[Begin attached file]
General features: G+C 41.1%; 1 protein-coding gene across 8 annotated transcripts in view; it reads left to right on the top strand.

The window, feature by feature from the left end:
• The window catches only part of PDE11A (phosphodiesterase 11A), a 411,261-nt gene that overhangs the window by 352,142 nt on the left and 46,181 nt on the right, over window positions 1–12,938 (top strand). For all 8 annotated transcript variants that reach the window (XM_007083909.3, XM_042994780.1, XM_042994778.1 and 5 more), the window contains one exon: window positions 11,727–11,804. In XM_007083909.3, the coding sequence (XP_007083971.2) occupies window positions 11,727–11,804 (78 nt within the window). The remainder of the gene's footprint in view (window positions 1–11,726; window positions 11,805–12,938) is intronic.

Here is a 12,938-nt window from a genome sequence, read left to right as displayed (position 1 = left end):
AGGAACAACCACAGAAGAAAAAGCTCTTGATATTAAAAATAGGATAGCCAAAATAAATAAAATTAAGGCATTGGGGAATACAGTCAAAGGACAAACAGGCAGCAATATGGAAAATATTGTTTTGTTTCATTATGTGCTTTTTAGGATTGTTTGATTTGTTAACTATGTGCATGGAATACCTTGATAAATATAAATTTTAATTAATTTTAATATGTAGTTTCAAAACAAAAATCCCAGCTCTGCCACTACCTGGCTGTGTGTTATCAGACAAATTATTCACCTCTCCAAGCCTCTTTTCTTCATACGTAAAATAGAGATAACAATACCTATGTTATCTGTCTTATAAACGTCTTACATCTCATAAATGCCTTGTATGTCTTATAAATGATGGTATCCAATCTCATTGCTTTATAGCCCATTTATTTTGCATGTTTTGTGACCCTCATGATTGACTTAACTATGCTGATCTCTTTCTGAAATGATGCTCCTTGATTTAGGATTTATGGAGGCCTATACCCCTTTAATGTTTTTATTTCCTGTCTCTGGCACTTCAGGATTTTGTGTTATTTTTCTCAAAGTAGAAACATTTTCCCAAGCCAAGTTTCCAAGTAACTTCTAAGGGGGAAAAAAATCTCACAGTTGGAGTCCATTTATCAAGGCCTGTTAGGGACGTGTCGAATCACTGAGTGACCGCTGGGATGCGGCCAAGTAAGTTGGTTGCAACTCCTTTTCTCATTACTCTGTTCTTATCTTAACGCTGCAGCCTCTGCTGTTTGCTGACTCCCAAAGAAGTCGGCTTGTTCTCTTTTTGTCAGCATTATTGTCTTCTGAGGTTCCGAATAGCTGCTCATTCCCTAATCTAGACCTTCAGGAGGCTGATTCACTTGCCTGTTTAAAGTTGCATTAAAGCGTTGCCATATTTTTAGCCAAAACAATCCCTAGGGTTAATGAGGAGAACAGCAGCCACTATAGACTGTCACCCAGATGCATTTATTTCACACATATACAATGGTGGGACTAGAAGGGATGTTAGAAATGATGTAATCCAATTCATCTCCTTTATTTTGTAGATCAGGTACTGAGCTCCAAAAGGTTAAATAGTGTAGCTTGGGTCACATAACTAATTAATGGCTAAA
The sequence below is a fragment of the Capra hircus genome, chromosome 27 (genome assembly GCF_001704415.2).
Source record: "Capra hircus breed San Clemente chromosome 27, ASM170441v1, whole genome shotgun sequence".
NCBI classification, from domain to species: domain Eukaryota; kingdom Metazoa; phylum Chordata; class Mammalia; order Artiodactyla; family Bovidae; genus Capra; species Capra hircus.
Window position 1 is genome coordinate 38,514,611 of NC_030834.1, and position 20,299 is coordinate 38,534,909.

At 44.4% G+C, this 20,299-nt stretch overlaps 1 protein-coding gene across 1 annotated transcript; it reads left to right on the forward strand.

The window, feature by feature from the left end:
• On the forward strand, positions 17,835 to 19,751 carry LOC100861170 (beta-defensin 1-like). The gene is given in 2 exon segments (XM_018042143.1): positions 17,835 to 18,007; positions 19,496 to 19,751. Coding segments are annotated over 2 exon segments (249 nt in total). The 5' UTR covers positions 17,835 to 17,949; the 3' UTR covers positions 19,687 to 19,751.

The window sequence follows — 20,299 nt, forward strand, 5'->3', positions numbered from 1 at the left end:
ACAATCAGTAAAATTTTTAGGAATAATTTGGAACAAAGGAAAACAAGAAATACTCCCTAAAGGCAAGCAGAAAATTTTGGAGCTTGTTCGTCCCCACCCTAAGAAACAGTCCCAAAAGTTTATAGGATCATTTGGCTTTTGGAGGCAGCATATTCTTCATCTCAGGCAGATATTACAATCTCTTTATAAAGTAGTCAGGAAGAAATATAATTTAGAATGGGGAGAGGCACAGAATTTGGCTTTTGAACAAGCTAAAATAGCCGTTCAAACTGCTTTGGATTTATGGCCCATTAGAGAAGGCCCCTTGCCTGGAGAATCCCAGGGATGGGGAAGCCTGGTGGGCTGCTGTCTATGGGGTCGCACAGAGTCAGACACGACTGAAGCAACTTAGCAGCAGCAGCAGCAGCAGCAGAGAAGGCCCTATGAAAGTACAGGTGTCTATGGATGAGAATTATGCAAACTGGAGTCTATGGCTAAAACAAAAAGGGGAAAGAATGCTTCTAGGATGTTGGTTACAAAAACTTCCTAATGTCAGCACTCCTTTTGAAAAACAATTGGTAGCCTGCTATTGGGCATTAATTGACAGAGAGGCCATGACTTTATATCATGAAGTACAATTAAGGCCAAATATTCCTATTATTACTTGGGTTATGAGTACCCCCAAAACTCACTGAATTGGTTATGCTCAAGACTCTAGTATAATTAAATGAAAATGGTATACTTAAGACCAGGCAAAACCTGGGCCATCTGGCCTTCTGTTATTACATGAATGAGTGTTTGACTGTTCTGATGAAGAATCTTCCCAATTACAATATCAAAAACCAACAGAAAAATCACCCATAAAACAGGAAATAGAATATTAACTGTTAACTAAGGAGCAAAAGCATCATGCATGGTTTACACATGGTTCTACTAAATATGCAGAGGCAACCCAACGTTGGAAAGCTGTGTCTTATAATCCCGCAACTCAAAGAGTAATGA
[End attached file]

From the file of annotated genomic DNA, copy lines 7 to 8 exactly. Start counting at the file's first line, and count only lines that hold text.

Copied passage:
Source record: "Capra hircus breed San Clemente chromosome 27, ASM170441v1, whole genome shotgun sequence".
NCBI classification, from domain to species: domain Eukaryota; kingdom Metazoa; phylum Chordata; class Mammalia; order Artiodactyla; family Bovidae; genus Capra; species Capra hircus.